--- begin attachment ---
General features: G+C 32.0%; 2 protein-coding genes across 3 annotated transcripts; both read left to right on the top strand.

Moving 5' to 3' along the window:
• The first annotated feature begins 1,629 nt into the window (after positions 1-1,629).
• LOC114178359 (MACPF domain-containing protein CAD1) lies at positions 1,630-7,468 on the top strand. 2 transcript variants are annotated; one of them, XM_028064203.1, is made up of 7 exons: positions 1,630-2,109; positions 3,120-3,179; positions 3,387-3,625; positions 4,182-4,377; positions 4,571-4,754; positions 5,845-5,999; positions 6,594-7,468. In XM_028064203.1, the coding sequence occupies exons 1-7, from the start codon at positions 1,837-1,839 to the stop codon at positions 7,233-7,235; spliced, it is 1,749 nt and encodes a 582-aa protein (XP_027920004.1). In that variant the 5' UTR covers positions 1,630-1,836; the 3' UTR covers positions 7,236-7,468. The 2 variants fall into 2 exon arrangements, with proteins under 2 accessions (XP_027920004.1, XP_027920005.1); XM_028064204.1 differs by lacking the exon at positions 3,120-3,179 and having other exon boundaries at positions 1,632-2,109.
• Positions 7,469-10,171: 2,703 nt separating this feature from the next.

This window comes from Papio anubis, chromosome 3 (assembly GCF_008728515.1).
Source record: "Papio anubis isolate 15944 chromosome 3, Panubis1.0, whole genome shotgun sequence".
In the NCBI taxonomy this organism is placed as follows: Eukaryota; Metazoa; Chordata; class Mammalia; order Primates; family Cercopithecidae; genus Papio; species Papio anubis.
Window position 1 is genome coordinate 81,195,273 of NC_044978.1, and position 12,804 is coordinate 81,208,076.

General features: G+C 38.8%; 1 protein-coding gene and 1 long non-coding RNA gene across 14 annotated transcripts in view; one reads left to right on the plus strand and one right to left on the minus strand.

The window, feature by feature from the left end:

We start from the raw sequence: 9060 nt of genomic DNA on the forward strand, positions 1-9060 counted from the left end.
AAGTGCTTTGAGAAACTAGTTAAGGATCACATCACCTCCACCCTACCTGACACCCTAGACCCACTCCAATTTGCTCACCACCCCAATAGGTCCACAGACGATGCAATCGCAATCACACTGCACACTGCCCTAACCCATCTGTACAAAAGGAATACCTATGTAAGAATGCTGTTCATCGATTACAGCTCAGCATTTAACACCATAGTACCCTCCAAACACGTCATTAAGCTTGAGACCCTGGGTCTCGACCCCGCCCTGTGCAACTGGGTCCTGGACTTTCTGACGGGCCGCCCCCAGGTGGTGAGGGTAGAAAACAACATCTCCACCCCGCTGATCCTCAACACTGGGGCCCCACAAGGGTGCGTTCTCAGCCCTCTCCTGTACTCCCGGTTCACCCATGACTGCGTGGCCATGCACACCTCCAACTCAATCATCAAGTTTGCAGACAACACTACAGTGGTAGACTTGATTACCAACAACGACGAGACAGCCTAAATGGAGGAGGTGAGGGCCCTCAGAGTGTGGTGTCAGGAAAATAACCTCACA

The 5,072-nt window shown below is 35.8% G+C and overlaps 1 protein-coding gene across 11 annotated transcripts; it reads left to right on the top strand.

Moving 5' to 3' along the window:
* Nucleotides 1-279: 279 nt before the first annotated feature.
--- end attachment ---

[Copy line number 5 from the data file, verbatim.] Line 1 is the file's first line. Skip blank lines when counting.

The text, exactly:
• Positions 7,469-10,171: 2,703 nt separating this feature from the next.